Laura Hug


Canada Research Chair in Environmental Microbiology

Tier 2 - 2017-11-01
University of Waterloo
Natural Sciences and Engineering

519-888-4567, ext./poste 31151
laura.hug@uwaterloo.ca

Coming to Canada From


University of California, Berkeley, United States

Research involves


Using metagenomics and enrichment cultures to define microbial diversity and function at contaminated sites.

Research relevance


This research will increase our understanding of microbial diversity and processes in contaminated environments, and lead to bioremediation tools to deal with them.

Man’s Trash is a Microbe’s Treasure


Human activity has led to widespread contamination of our environment—from oil plumes in the oceans to landfills across the globe. But many of these contaminants can be converted to less toxic, or completely innocuous, substances by microorganisms in our environment. These microbial activities could be used for remediation efforts—but the vast majority of microbial metabolic potential remains unknown.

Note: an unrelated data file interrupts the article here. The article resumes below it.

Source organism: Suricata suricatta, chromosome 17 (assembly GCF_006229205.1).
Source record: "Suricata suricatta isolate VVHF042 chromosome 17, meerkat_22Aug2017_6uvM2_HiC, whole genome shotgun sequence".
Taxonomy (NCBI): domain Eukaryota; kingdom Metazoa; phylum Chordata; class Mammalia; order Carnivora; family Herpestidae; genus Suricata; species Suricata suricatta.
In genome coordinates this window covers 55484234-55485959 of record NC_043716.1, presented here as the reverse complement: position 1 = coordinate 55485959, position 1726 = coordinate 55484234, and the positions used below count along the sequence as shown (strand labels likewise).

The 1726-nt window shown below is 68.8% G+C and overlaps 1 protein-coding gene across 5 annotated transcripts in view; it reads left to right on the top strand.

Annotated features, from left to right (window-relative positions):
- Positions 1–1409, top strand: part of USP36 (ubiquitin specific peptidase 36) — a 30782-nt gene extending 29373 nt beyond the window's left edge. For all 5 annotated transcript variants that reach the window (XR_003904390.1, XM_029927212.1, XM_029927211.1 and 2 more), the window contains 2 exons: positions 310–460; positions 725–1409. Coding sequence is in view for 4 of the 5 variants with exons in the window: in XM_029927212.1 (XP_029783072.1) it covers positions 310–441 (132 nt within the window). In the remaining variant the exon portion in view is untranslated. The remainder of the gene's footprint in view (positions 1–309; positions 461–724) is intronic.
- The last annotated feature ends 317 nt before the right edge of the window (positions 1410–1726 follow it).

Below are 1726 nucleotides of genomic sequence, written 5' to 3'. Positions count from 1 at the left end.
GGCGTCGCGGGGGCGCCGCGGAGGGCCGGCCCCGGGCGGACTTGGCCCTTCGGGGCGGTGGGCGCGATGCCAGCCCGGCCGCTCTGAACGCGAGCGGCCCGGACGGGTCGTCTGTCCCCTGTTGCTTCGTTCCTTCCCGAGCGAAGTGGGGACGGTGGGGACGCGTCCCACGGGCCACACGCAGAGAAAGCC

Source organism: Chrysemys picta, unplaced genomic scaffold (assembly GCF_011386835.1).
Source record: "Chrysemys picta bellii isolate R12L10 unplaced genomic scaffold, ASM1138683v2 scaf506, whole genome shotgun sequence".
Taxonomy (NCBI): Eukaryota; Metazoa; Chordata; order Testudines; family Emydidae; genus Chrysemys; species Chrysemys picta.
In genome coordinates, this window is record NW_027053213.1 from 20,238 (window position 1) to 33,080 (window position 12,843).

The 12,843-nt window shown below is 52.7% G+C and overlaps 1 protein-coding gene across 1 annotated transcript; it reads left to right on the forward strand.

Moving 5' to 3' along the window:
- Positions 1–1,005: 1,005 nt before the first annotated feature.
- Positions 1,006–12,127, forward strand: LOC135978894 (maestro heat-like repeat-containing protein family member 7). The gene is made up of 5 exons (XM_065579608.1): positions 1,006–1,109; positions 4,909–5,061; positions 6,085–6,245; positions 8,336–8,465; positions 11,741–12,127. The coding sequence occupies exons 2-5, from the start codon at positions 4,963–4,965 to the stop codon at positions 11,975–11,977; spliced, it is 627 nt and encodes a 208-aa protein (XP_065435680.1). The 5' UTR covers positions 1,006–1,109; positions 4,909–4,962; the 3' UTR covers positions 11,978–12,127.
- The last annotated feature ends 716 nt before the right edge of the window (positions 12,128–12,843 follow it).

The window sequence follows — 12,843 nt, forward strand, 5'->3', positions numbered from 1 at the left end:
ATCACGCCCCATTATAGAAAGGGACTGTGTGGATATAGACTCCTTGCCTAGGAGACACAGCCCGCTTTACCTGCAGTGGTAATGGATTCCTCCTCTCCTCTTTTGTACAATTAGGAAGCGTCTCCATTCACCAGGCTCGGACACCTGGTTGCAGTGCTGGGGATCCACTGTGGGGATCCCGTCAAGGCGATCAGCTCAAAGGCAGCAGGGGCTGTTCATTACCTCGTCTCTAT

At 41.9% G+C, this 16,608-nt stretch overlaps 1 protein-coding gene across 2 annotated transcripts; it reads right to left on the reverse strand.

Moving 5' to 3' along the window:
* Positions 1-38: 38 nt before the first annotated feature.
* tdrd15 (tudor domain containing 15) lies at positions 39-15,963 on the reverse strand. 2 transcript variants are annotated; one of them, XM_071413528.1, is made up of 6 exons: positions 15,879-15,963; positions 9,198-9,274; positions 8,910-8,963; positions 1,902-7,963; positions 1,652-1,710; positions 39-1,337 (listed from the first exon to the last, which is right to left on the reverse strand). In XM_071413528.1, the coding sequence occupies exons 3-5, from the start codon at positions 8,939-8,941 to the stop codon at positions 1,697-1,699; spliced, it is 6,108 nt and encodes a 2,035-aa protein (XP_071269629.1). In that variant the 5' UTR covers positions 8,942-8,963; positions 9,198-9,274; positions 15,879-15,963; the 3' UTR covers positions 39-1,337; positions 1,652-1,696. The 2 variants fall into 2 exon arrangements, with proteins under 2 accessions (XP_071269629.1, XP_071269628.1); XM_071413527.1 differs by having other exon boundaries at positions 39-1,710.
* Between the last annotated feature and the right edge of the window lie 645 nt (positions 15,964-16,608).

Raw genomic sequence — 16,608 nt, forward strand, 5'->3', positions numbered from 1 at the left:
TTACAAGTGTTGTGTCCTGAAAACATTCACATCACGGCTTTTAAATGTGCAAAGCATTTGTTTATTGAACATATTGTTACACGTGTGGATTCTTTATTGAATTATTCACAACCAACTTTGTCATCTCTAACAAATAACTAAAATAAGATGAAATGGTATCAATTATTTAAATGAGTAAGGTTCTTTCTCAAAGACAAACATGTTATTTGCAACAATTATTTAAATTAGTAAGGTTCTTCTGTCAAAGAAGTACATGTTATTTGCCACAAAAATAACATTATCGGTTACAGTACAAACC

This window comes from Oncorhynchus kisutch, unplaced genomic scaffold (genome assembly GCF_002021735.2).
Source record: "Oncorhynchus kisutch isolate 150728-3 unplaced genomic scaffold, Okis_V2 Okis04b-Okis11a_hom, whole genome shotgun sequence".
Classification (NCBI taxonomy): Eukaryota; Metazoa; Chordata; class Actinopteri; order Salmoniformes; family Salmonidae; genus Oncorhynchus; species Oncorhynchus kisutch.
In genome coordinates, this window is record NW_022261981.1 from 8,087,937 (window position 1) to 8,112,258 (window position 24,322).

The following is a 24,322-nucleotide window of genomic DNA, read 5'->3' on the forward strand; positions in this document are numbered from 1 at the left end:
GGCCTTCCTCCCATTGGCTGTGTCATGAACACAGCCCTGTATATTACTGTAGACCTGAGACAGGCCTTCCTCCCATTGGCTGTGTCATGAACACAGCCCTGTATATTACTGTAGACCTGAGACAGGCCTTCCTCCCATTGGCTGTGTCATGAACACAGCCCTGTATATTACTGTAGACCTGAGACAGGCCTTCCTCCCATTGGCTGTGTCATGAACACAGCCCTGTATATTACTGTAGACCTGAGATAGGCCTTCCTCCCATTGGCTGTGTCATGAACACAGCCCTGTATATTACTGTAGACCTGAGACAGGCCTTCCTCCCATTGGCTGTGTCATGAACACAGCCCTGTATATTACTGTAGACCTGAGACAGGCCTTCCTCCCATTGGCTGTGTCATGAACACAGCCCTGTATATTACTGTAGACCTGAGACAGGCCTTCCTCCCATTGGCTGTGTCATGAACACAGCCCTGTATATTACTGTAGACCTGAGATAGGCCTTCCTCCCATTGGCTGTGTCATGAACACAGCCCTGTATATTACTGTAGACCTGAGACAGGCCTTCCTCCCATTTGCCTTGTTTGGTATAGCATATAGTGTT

Human activity has led to widespread contamination of our environment—from oil plumes in the oceans to landfillsDr. Laura Hug, Canada Research Chair in Environmental Microbiology, seeks to define microbial diversity at contaminated sites and identify currently unknown metabolic functions. She and her research team are sequencing the total DNA and RNA of a microbial community from a contaminated site. This will generate a blueprint of which species exist there and which pathways are active.

Human activity has led to widespread contamination of our environment—from oil plumes in the oceans to landfillsTo develop new bioremediation tools, Hug and her team are capturing activities of interest through enrichment culturing, where a less complex community is maintained in the laboratory. By using genome-enabled metabolic modelling and tracking contaminant degradation in the laboratory, they will be able to shed light on how microbes are shaping the environment.

Human activity has led to widespread contamination of our environment—from oil plumes in the oceans to landfillsHug and her team are also looking at essential questions in biology, such as: How do organisms adapt to harsh conditions at contaminated sites? How and when did their ability to degrade a man-made product evolve? In what ways are microbial communities more than the sum of their parts, and do these interactions drive global cycles?

Human activity has led to widespread contamination of our environment—from oil plumes in the oceans to landfillsUltimately, Hug’s research will expand our understanding of the “tree of life” while simultaneously developing concrete solutions to address the impacts of human activities on the environment.